Posted 01 July 2013 - 12:08 PM
One night recently, my permanently-polar-mounted LX200ACF (running 4.2G) failed to get a time fix
from its GPS receiver. The symptom observed was a series of nine (exactly nine) asterisks on the
handset while trying to get a time fix. After manually entering the time and date and verifying
the location, I was able to continue operation as normal, driving the pointing using the RS232
interface from Guide.
Next time out, I again observed the nine asterisks during the (failed) GPS fix, but this time I
was also unable to communicate over either RS232 port. Operation from the handset was just fine
and autoguiding also functioned via the autoguider port.
On the two subsequent occasions we have experienced gaps in the clouds and rain, the symptoms
have matched the paragraph above. It would appear the serial ports, as well as however the main
board communicates with the GPS receiver, are shot.
1. Does my amateur diagnosis sound probable?
2. I don't care so much about the GPS, but is there a likely fix for the RS232 port issue?
The rest of the scope is working just fine - I just have to use the handset for everything.
Posted 01 July 2013 - 01:49 PM
It would appear the serial ports, as well as however the main board communicates with the GPS receiver, are shot.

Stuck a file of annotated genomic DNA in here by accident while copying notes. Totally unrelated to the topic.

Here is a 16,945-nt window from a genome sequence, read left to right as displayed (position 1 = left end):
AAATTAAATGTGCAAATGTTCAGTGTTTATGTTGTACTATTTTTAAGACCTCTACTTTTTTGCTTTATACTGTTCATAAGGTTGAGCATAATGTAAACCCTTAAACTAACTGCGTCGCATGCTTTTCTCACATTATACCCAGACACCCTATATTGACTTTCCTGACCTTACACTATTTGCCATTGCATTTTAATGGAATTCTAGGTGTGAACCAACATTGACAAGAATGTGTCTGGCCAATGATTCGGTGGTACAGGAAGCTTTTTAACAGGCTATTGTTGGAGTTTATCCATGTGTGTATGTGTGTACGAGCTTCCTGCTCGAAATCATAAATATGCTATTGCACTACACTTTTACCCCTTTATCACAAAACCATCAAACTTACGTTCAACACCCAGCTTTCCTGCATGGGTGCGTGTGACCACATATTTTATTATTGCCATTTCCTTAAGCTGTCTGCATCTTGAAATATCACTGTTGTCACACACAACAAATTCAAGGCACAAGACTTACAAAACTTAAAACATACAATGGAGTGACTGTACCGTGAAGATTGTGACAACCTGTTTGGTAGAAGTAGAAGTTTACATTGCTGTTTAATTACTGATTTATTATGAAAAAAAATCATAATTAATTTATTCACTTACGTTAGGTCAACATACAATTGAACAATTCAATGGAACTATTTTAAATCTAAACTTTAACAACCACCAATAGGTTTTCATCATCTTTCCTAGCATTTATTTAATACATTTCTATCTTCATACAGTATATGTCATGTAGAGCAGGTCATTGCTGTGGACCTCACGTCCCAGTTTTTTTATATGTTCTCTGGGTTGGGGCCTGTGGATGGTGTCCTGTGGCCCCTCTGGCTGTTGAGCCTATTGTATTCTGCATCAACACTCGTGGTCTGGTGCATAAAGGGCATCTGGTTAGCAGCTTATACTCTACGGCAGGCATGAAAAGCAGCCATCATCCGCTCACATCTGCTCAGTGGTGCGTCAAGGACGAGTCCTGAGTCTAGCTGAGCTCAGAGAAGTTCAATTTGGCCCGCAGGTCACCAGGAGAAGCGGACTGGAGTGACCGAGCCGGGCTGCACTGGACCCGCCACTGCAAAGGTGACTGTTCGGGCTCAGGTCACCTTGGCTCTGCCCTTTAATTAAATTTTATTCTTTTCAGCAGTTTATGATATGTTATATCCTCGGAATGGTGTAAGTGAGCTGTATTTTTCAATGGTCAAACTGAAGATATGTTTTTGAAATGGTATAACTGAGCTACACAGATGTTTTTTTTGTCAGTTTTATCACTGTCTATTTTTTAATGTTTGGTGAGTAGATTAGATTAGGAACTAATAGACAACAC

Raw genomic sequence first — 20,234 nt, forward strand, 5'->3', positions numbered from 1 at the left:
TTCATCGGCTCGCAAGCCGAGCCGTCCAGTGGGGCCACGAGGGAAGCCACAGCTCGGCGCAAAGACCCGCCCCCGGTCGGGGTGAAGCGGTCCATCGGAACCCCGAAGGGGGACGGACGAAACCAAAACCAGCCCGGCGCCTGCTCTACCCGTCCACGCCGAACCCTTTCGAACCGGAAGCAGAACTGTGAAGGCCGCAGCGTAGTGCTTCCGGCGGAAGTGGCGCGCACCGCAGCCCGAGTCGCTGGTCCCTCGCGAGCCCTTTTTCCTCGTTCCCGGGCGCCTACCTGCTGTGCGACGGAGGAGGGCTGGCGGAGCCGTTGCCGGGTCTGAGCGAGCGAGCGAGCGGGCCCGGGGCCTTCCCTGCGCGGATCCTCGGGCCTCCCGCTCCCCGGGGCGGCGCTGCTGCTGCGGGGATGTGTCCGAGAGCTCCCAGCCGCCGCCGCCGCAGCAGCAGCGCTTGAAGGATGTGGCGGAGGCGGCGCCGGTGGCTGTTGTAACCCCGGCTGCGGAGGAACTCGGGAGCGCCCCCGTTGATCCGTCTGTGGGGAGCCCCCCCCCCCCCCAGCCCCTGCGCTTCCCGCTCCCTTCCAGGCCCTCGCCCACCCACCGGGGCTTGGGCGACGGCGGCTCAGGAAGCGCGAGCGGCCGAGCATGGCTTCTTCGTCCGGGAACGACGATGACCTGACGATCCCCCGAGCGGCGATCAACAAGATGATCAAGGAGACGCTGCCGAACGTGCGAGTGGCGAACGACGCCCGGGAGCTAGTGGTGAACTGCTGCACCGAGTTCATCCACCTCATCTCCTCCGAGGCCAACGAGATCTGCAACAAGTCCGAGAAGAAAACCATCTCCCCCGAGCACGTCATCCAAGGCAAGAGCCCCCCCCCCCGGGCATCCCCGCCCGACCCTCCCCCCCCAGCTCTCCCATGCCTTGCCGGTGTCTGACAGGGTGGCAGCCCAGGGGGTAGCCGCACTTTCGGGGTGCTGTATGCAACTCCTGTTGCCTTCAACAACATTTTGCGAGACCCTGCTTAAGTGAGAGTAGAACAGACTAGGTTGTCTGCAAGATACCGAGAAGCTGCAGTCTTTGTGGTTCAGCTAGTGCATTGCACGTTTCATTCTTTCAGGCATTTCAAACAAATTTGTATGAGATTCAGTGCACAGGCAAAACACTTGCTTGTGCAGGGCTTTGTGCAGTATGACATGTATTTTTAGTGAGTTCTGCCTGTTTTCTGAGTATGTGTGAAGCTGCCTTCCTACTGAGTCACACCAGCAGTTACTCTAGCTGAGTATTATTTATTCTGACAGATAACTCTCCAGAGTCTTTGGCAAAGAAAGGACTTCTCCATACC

Have you tried a different PC? There are a lot of things that can go wrong with the Windows side of the RS-232 connection.
Try a different cable? It doesn't take much to break the connectors. You can verify if the cable is OK with a voltmeter. There is diagram of the connector on the Yahoo LX200 GPS forum.
The Meade circuit board layout suggests that if it is a problem with your telescope it's the Main circuit board behind the front panel of the mount.
You can download the circuit board layout from the Yahoo LX200 GPS forum.
I had to replace the Main board on my telescope. I found a used one on line. The circuit board is easy to replace but difficult to find. Meade will not sell you a replacement. Your only choice with them is to send the telescope back for repair.
There are parts available and there are a few people that do circuit board repairs. I'll leave it to you to do the Google, your chances of finding anything are as good as mine.
With Meade's present situation, one has no idea what will happen if you do send your telescope back for repair. It is not out of the realm of possibility that you will never see it again. On the other hand, new owners may be a little more sympathetic to their customers than the company now is. Perhaps parts will be available in the near future.
Good luck one way or the other.